Sunday, 9 March 2014

MFFF REVIEW: ATTILA MARCEL



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Paul’s life is strange. In his mid thirties he lives with his two dance teaching aunts who are obsessed with his excelling in piano technics. Paul has the obsession of his own - the mysterious death of his parents. He witnessed it as a two year old baby, and his supressed memories turned him into a mute. Searching for answers, he asks for help from an eccentric neighbour and together they uncover the mystery from his past.

ATTILA MARCEL is the first action feature of Sylvain Chomet (Oscar nominated The Triplets From Bellville, The Illusionist). Animation allows the mixture of genres - no one is surprised when characters break into a song even though it wasn’t a musical. So does ATTILA MARCEL. It has a style of Jean-Pierre Jeunet (The City Of Lost Children), adding some Dickensian characters to mix.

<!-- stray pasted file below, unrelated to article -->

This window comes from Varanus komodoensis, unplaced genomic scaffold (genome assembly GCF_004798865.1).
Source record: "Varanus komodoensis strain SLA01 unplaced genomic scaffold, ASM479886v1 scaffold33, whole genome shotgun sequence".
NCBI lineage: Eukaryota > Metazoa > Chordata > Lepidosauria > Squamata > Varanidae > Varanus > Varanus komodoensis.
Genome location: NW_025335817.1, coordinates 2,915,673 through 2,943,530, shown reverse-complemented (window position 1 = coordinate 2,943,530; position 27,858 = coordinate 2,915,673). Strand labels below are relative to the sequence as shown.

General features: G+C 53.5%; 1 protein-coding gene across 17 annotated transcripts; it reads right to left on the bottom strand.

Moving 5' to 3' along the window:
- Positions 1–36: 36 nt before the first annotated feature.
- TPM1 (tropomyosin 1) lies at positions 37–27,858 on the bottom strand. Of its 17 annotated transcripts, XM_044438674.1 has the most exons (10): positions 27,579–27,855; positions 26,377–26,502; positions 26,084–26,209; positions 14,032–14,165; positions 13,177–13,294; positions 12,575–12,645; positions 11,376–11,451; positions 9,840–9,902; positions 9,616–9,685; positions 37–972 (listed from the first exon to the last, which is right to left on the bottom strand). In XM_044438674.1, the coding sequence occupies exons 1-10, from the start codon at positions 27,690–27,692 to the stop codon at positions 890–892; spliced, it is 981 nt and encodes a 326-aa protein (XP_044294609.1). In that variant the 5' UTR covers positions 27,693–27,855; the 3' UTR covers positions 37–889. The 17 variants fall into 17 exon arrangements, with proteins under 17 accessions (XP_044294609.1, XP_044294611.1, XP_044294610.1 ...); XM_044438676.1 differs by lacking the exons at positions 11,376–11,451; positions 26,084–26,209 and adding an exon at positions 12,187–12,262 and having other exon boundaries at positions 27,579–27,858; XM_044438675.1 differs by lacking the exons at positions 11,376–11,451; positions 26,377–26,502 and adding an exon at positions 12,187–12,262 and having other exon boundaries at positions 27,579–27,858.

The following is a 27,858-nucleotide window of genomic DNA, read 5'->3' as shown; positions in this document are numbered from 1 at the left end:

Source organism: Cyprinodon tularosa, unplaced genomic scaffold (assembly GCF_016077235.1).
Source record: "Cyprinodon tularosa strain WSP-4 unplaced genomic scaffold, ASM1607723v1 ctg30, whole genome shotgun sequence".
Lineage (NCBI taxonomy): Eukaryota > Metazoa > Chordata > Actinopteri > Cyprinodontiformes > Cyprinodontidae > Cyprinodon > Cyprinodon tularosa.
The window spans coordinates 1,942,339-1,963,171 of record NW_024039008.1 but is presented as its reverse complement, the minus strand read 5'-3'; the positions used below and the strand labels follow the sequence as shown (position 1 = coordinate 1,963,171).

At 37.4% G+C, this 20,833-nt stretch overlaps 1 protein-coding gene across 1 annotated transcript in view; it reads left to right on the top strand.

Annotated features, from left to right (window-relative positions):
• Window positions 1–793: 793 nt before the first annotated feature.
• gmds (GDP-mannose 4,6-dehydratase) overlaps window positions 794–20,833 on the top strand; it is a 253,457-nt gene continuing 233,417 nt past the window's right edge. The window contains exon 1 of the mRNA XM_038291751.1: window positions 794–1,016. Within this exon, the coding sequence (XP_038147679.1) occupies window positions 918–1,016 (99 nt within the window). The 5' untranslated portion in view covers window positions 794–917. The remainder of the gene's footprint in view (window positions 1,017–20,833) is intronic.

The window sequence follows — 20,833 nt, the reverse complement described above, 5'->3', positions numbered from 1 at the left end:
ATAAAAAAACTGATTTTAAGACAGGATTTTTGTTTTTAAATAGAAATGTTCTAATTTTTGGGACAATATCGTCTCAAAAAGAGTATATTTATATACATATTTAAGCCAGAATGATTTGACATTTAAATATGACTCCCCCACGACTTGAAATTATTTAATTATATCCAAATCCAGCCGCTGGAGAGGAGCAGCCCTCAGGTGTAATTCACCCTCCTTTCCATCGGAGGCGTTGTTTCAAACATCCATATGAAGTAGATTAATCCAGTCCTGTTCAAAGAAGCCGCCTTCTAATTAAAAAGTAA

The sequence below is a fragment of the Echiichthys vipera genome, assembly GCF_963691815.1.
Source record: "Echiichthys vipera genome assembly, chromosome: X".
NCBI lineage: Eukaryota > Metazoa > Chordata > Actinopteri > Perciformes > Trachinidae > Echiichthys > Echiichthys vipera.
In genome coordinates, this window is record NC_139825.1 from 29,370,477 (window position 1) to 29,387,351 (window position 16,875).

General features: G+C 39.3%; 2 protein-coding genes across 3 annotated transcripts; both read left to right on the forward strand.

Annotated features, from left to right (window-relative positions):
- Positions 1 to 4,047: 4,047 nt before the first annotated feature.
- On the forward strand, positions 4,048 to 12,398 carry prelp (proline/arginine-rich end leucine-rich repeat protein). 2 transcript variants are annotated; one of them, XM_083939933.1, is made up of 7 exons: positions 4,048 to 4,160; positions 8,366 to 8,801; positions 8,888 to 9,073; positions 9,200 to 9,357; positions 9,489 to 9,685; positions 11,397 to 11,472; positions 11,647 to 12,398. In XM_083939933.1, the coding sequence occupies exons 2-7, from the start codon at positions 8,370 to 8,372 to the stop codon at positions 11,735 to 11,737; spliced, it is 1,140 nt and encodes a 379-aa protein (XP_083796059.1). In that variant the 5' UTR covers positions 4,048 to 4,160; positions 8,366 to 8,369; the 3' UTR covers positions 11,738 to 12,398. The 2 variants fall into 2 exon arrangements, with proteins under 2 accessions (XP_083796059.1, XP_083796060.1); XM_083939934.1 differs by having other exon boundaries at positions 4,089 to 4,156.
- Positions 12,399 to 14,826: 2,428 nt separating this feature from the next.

Guillaume Gouix, an already a veteran of 30 films being only thirty himself, is doing well in this demanding silent role, portraying a very weird, but likable man. But it is his wicked aunts who are the show stealers, with their eccentric singing, rude dance teaching and matching costumes. Anne Le Ny, who we may remember from “THE INTOUCHIBLES”, is a realist mother-figure and an urban witch who’s power is slowly declining, as her ability to live.

ATTILA MARCEL is an odd animal with lots of absurd scenes and singing at unexpected places, and it will not be to everyone’s taste. But it is a genuinely feel good movie. And if you look for original cinema, you have found a real gem.








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